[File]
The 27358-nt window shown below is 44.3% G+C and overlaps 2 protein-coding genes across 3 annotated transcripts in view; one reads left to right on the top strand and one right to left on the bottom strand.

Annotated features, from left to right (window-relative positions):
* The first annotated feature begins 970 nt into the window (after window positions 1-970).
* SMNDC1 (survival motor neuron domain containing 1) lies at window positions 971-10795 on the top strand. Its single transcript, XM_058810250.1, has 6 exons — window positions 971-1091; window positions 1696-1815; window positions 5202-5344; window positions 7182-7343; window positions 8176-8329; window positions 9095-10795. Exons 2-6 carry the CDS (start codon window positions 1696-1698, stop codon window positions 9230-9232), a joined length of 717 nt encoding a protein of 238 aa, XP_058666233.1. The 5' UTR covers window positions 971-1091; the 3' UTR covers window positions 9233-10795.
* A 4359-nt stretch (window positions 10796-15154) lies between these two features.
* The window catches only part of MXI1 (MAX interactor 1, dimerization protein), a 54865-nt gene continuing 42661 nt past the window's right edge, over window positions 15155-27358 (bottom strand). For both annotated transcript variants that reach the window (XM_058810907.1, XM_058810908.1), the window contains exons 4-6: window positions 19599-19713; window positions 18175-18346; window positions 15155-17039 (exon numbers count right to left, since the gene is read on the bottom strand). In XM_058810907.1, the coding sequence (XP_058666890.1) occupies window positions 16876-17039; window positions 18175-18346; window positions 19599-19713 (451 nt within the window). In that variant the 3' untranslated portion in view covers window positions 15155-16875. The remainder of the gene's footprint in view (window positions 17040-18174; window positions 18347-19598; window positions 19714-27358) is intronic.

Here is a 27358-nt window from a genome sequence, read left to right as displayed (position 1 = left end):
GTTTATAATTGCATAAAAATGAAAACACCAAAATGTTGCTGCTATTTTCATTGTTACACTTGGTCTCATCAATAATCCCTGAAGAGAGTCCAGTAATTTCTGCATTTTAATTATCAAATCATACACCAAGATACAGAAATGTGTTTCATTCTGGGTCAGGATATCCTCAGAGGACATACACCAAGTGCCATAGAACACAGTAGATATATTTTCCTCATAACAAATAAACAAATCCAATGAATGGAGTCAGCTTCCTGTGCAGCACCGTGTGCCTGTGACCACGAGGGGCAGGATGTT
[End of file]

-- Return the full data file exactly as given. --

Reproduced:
The 27358-nt window shown below is 44.3% G+C and overlaps 2 protein-coding genes across 3 annotated transcripts in view; one reads left to right on the top strand and one right to left on the bottom strand.

Annotated features, from left to right (window-relative positions):
* The first annotated feature begins 970 nt into the window (after window positions 1-970).
* SMNDC1 (survival motor neuron domain containing 1) lies at window positions 971-10795 on the top strand. Its single transcript, XM_058810250.1, has 6 exons — window positions 971-1091; window positions 1696-1815; window positions 5202-5344; window positions 7182-7343; window positions 8176-8329; window positions 9095-10795. Exons 2-6 carry the CDS (start codon window positions 1696-1698, stop codon window positions 9230-9232), a joined length of 717 nt encoding a protein of 238 aa, XP_058666233.1. The 5' UTR covers window positions 971-1091; the 3' UTR covers window positions 9233-10795.
* A 4359-nt stretch (window positions 10796-15154) lies between these two features.
* The window catches only part of MXI1 (MAX interactor 1, dimerization protein), a 54865-nt gene continuing 42661 nt past the window's right edge, over window positions 15155-27358 (bottom strand). For both annotated transcript variants that reach the window (XM_058810907.1, XM_058810908.1), the window contains exons 4-6: window positions 19599-19713; window positions 18175-18346; window positions 15155-17039 (exon numbers count right to left, since the gene is read on the bottom strand). In XM_058810907.1, the coding sequence (XP_058666890.1) occupies window positions 16876-17039; window positions 18175-18346; window positions 19599-19713 (451 nt within the window). In that variant the 3' untranslated portion in view covers window positions 15155-16875. The remainder of the gene's footprint in view (window positions 17040-18174; window positions 18347-19598; window positions 19714-27358) is intronic.

Here is a 27358-nt window from a genome sequence, read left to right as displayed (position 1 = left end):
GTTTATAATTGCATAAAAATGAAAACACCAAAATGTTGCTGCTATTTTCATTGTTACACTTGGTCTCATCAATAATCCCTGAAGAGAGTCCAGTAATTTCTGCATTTTAATTATCAAATCATACACCAAGATACAGAAATGTGTTTCATTCTGGGTCAGGATATCCTCAGAGGACATACACCAAGTGCCATAGAACACAGTAGATATATTTTCCTCATAACAAATAAACAAATCCAATGAATGGAGTCAGCTTCCTGTGCAGCACCGTGTGCCTGTGACCACGAGGGGCAGGATGTT